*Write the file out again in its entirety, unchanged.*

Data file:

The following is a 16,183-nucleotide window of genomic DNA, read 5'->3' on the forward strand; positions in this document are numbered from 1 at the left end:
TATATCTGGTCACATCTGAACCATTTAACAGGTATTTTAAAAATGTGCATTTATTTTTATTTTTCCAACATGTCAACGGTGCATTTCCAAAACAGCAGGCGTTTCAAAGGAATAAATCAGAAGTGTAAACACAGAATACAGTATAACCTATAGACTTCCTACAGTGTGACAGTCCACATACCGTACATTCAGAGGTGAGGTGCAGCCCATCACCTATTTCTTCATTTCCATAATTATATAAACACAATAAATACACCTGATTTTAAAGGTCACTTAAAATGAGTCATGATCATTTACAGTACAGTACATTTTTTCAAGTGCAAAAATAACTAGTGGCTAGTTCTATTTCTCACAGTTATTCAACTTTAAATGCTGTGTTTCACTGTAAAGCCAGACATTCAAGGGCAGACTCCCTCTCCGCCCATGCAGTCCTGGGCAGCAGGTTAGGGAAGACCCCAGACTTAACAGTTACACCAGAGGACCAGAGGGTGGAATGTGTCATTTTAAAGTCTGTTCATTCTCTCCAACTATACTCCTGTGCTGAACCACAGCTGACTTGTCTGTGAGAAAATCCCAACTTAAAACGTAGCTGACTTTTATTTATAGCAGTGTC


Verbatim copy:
The following is a 16,183-nucleotide window of genomic DNA, read 5'->3' on the forward strand; positions in this document are numbered from 1 at the left end:
TATATCTGGTCACATCTGAACCATTTAACAGGTATTTTAAAAATGTGCATTTATTTTTATTTTTCCAACATGTCAACGGTGCATTTCCAAAACAGCAGGCGTTTCAAAGGAATAAATCAGAAGTGTAAACACAGAATACAGTATAACCTATAGACTTCCTACAGTGTGACAGTCCACATACCGTACATTCAGAGGTGAGGTGCAGCCCATCACCTATTTCTTCATTTCCATAATTATATAAACACAATAAATACACCTGATTTTAAAGGTCACTTAAAATGAGTCATGATCATTTACAGTACAGTACATTTTTTCAAGTGCAAAAATAACTAGTGGCTAGTTCTATTTCTCACAGTTATTCAACTTTAAATGCTGTGTTTCACTGTAAAGCCAGACATTCAAGGGCAGACTCCCTCTCCGCCCATGCAGTCCTGGGCAGCAGGTTAGGGAAGACCCCAGACTTAACAGTTACACCAGAGGACCAGAGGGTGGAATGTGTCATTTTAAAGTCTGTTCATTCTCTCCAACTATACTCCTGTGCTGAACCACAGCTGACTTGTCTGTGAGAAAATCCCAACTTAAAACGTAGCTGACTTTTATTTATAGCAGTGTC